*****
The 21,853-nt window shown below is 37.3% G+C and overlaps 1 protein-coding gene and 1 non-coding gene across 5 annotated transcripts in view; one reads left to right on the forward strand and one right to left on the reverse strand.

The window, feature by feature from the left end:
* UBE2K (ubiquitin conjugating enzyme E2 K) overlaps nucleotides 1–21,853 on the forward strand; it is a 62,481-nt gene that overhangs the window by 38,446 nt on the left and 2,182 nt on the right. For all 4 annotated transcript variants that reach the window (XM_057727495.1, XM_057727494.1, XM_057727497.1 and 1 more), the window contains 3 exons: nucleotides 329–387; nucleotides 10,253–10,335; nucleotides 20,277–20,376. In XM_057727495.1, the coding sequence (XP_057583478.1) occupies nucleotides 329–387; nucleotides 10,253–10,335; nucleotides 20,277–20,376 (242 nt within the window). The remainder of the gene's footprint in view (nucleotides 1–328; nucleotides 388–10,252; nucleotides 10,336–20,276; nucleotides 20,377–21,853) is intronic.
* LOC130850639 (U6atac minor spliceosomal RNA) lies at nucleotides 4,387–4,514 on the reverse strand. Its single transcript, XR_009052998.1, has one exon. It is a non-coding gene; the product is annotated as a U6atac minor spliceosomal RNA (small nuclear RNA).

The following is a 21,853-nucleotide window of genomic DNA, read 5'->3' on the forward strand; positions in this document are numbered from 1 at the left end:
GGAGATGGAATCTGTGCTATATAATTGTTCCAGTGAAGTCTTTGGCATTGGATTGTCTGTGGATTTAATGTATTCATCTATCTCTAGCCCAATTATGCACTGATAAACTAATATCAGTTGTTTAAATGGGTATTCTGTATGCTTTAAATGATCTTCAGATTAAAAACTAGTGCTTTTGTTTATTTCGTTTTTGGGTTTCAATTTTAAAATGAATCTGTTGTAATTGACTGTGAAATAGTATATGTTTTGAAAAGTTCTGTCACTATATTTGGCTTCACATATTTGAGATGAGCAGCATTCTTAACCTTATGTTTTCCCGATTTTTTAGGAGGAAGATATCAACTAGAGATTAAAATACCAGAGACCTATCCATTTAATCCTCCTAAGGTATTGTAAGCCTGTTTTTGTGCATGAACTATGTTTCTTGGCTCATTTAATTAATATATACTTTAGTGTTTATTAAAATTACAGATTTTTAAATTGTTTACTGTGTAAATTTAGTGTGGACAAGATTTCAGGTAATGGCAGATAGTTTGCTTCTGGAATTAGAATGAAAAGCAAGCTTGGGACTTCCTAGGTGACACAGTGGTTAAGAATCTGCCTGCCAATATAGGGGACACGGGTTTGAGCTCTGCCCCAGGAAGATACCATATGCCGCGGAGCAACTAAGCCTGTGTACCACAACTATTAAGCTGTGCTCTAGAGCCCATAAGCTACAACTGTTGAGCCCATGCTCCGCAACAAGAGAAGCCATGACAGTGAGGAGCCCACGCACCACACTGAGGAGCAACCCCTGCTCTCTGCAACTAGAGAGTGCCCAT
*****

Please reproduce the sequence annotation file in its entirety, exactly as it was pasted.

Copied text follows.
The 21,853-nt window shown below is 37.3% G+C and overlaps 1 protein-coding gene and 1 non-coding gene across 5 annotated transcripts in view; one reads left to right on the forward strand and one right to left on the reverse strand.

The window, feature by feature from the left end:
* UBE2K (ubiquitin conjugating enzyme E2 K) overlaps nucleotides 1–21,853 on the forward strand; it is a 62,481-nt gene that overhangs the window by 38,446 nt on the left and 2,182 nt on the right. For all 4 annotated transcript variants that reach the window (XM_057727495.1, XM_057727494.1, XM_057727497.1 and 1 more), the window contains 3 exons: nucleotides 329–387; nucleotides 10,253–10,335; nucleotides 20,277–20,376. In XM_057727495.1, the coding sequence (XP_057583478.1) occupies nucleotides 329–387; nucleotides 10,253–10,335; nucleotides 20,277–20,376 (242 nt within the window). The remainder of the gene's footprint in view (nucleotides 1–328; nucleotides 388–10,252; nucleotides 10,336–20,276; nucleotides 20,377–21,853) is intronic.
* LOC130850639 (U6atac minor spliceosomal RNA) lies at nucleotides 4,387–4,514 on the reverse strand. Its single transcript, XR_009052998.1, has one exon. It is a non-coding gene; the product is annotated as a U6atac minor spliceosomal RNA (small nuclear RNA).

The following is a 21,853-nucleotide window of genomic DNA, read 5'->3' on the forward strand; positions in this document are numbered from 1 at the left end:
GGAGATGGAATCTGTGCTATATAATTGTTCCAGTGAAGTCTTTGGCATTGGATTGTCTGTGGATTTAATGTATTCATCTATCTCTAGCCCAATTATGCACTGATAAACTAATATCAGTTGTTTAAATGGGTATTCTGTATGCTTTAAATGATCTTCAGATTAAAAACTAGTGCTTTTGTTTATTTCGTTTTTGGGTTTCAATTTTAAAATGAATCTGTTGTAATTGACTGTGAAATAGTATATGTTTTGAAAAGTTCTGTCACTATATTTGGCTTCACATATTTGAGATGAGCAGCATTCTTAACCTTATGTTTTCCCGATTTTTTAGGAGGAAGATATCAACTAGAGATTAAAATACCAGAGACCTATCCATTTAATCCTCCTAAGGTATTGTAAGCCTGTTTTTGTGCATGAACTATGTTTCTTGGCTCATTTAATTAATATATACTTTAGTGTTTATTAAAATTACAGATTTTTAAATTGTTTACTGTGTAAATTTAGTGTGGACAAGATTTCAGGTAATGGCAGATAGTTTGCTTCTGGAATTAGAATGAAAAGCAAGCTTGGGACTTCCTAGGTGACACAGTGGTTAAGAATCTGCCTGCCAATATAGGGGACACGGGTTTGAGCTCTGCCCCAGGAAGATACCATATGCCGCGGAGCAACTAAGCCTGTGTACCACAACTATTAAGCTGTGCTCTAGAGCCCATAAGCTACAACTGTTGAGCCCATGCTCCGCAACAAGAGAAGCCATGACAGTGAGGAGCCCACGCACCACACTGAGGAGCAACCCCTGCTCTCTGCAACTAGAGAGTGCCCAT